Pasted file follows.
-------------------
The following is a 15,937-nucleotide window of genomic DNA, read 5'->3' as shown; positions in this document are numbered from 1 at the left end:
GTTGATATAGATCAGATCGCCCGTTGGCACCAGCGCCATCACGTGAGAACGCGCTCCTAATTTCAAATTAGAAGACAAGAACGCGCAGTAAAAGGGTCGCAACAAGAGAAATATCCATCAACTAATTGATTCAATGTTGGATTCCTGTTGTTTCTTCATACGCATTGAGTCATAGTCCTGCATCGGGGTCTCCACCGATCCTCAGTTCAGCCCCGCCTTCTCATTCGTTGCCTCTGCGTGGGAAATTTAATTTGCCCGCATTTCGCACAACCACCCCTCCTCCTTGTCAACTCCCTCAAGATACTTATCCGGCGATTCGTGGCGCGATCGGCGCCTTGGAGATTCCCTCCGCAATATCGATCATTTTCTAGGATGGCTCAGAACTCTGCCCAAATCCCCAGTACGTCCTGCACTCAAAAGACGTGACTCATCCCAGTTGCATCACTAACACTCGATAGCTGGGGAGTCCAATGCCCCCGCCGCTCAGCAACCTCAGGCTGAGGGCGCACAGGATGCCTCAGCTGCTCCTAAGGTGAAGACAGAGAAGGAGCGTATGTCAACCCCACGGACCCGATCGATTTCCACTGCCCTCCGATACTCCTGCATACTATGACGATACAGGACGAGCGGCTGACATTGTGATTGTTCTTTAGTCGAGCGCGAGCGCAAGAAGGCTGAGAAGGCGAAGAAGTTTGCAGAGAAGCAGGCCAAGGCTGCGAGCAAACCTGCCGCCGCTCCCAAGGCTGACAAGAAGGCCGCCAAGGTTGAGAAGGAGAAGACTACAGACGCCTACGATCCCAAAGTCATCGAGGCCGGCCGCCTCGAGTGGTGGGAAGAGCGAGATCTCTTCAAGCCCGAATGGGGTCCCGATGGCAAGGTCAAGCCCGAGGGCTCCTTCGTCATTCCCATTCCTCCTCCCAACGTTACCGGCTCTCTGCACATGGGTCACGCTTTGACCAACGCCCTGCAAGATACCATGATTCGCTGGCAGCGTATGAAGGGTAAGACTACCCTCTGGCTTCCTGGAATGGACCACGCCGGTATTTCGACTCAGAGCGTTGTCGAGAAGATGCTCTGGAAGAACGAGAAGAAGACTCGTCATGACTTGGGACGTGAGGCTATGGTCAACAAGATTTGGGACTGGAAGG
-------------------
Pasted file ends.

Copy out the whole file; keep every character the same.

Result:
The following is a 15,937-nucleotide window of genomic DNA, read 5'->3' as shown; positions in this document are numbered from 1 at the left end:
GTTGATATAGATCAGATCGCCCGTTGGCACCAGCGCCATCACGTGAGAACGCGCTCCTAATTTCAAATTAGAAGACAAGAACGCGCAGTAAAAGGGTCGCAACAAGAGAAATATCCATCAACTAATTGATTCAATGTTGGATTCCTGTTGTTTCTTCATACGCATTGAGTCATAGTCCTGCATCGGGGTCTCCACCGATCCTCAGTTCAGCCCCGCCTTCTCATTCGTTGCCTCTGCGTGGGAAATTTAATTTGCCCGCATTTCGCACAACCACCCCTCCTCCTTGTCAACTCCCTCAAGATACTTATCCGGCGATTCGTGGCGCGATCGGCGCCTTGGAGATTCCCTCCGCAATATCGATCATTTTCTAGGATGGCTCAGAACTCTGCCCAAATCCCCAGTACGTCCTGCACTCAAAAGACGTGACTCATCCCAGTTGCATCACTAACACTCGATAGCTGGGGAGTCCAATGCCCCCGCCGCTCAGCAACCTCAGGCTGAGGGCGCACAGGATGCCTCAGCTGCTCCTAAGGTGAAGACAGAGAAGGAGCGTATGTCAACCCCACGGACCCGATCGATTTCCACTGCCCTCCGATACTCCTGCATACTATGACGATACAGGACGAGCGGCTGACATTGTGATTGTTCTTTAGTCGAGCGCGAGCGCAAGAAGGCTGAGAAGGCGAAGAAGTTTGCAGAGAAGCAGGCCAAGGCTGCGAGCAAACCTGCCGCCGCTCCCAAGGCTGACAAGAAGGCCGCCAAGGTTGAGAAGGAGAAGACTACAGACGCCTACGATCCCAAAGTCATCGAGGCCGGCCGCCTCGAGTGGTGGGAAGAGCGAGATCTCTTCAAGCCCGAATGGGGTCCCGATGGCAAGGTCAAGCCCGAGGGCTCCTTCGTCATTCCCATTCCTCCTCCCAACGTTACCGGCTCTCTGCACATGGGTCACGCTTTGACCAACGCCCTGCAAGATACCATGATTCGCTGGCAGCGTATGAAGGGTAAGACTACCCTCTGGCTTCCTGGAATGGACCACGCCGGTATTTCGACTCAGAGCGTTGTCGAGAAGATGCTCTGGAAGAACGAGAAGAAGACTCGTCATGACTTGGGACGTGAGGCTATGGTCAACAAGATTTGGGACTGGAAGG